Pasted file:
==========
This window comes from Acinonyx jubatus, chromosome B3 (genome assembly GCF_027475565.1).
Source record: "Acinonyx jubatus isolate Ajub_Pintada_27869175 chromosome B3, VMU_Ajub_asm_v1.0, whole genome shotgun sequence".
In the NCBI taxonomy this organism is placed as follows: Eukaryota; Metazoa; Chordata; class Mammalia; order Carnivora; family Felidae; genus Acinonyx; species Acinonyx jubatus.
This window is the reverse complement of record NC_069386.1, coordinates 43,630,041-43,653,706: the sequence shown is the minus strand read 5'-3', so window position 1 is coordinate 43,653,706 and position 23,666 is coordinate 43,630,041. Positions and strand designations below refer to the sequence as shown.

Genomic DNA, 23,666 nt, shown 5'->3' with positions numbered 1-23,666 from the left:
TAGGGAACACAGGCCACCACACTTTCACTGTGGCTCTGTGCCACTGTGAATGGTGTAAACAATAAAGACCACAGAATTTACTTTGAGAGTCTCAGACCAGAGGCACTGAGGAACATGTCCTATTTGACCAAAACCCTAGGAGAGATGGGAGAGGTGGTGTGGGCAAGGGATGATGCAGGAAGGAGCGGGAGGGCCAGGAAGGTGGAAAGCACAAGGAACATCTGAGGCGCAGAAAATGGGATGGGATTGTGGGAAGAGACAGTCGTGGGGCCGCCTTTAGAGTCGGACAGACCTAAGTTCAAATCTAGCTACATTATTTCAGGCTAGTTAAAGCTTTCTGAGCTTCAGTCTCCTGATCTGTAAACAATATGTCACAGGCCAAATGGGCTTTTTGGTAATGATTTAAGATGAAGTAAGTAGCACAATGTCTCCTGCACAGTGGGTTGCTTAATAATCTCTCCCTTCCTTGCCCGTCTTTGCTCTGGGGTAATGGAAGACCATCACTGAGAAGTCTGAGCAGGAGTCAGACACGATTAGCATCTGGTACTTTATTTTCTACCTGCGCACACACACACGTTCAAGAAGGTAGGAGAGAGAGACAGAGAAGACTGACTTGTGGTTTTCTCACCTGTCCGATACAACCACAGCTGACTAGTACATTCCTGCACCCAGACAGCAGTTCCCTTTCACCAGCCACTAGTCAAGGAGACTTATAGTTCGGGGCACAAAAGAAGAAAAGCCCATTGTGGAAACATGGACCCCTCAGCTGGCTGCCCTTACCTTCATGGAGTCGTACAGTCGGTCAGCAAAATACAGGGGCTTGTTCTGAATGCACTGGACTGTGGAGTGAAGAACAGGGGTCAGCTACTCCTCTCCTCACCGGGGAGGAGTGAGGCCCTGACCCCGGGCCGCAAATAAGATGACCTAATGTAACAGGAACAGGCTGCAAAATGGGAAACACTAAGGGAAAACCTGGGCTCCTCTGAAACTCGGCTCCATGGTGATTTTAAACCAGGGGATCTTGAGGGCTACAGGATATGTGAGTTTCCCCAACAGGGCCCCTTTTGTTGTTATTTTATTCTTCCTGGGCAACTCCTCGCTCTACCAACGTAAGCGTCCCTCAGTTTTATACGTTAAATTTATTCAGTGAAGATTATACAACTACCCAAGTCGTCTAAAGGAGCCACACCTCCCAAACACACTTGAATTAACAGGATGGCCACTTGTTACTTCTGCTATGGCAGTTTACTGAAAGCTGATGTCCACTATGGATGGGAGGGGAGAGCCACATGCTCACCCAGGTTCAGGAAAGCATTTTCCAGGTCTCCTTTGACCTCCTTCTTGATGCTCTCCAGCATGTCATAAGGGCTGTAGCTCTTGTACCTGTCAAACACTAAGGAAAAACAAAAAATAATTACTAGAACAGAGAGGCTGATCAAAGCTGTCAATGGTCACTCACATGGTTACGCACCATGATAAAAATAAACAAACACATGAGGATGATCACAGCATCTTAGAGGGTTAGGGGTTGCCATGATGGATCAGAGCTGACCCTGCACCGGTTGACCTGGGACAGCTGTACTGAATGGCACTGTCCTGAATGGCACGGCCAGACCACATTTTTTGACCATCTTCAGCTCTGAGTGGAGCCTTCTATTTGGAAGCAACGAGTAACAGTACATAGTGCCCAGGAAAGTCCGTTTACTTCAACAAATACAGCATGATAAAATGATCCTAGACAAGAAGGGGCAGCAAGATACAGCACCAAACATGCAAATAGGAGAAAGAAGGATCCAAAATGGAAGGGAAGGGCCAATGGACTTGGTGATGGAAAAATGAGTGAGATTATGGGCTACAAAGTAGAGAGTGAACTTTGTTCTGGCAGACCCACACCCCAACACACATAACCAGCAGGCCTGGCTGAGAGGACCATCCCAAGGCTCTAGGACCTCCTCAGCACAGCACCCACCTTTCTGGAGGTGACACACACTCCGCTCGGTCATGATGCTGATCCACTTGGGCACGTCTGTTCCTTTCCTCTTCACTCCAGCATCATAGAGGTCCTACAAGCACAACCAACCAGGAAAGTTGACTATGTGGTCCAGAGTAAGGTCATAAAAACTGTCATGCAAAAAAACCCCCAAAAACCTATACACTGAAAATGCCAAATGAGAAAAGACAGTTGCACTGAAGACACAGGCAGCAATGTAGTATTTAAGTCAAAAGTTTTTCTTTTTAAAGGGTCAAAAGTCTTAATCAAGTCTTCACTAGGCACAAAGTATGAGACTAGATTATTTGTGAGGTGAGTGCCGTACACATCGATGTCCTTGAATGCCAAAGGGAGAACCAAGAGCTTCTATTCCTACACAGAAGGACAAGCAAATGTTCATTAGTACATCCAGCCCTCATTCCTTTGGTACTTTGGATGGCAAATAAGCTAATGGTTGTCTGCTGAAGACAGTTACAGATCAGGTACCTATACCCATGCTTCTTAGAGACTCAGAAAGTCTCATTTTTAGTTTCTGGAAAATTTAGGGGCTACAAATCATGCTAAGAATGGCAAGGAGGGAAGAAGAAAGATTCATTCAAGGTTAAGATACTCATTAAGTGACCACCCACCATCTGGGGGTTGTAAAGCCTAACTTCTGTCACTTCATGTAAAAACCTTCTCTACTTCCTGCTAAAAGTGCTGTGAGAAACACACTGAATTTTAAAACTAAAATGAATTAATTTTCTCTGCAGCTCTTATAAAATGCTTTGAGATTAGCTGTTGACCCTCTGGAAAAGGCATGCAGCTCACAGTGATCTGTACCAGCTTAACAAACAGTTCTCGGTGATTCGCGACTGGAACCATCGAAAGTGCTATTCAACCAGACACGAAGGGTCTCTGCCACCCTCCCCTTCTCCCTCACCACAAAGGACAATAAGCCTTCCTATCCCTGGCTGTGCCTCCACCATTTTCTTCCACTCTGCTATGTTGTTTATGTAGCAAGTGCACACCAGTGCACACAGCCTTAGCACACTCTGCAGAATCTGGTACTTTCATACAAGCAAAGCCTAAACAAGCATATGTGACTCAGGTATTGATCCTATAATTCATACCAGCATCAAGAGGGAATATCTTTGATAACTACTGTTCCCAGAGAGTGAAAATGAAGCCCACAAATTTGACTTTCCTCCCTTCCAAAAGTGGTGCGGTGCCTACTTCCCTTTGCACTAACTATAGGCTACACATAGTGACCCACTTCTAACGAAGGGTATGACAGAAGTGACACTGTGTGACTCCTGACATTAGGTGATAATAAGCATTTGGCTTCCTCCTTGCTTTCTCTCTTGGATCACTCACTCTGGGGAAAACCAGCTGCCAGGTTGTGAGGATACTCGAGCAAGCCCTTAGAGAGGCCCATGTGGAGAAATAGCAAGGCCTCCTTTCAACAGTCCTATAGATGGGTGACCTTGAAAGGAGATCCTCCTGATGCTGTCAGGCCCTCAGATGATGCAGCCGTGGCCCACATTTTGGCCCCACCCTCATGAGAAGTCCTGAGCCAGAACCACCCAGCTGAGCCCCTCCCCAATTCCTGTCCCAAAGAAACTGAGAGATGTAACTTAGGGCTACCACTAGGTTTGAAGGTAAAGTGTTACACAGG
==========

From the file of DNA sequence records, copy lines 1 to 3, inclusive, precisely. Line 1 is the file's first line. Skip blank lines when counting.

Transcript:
This window comes from Acinonyx jubatus, chromosome B3 (genome assembly GCF_027475565.1).
Source record: "Acinonyx jubatus isolate Ajub_Pintada_27869175 chromosome B3, VMU_Ajub_asm_v1.0, whole genome shotgun sequence".
In the NCBI taxonomy this organism is placed as follows: Eukaryota; Metazoa; Chordata; class Mammalia; order Carnivora; family Felidae; genus Acinonyx; species Acinonyx jubatus.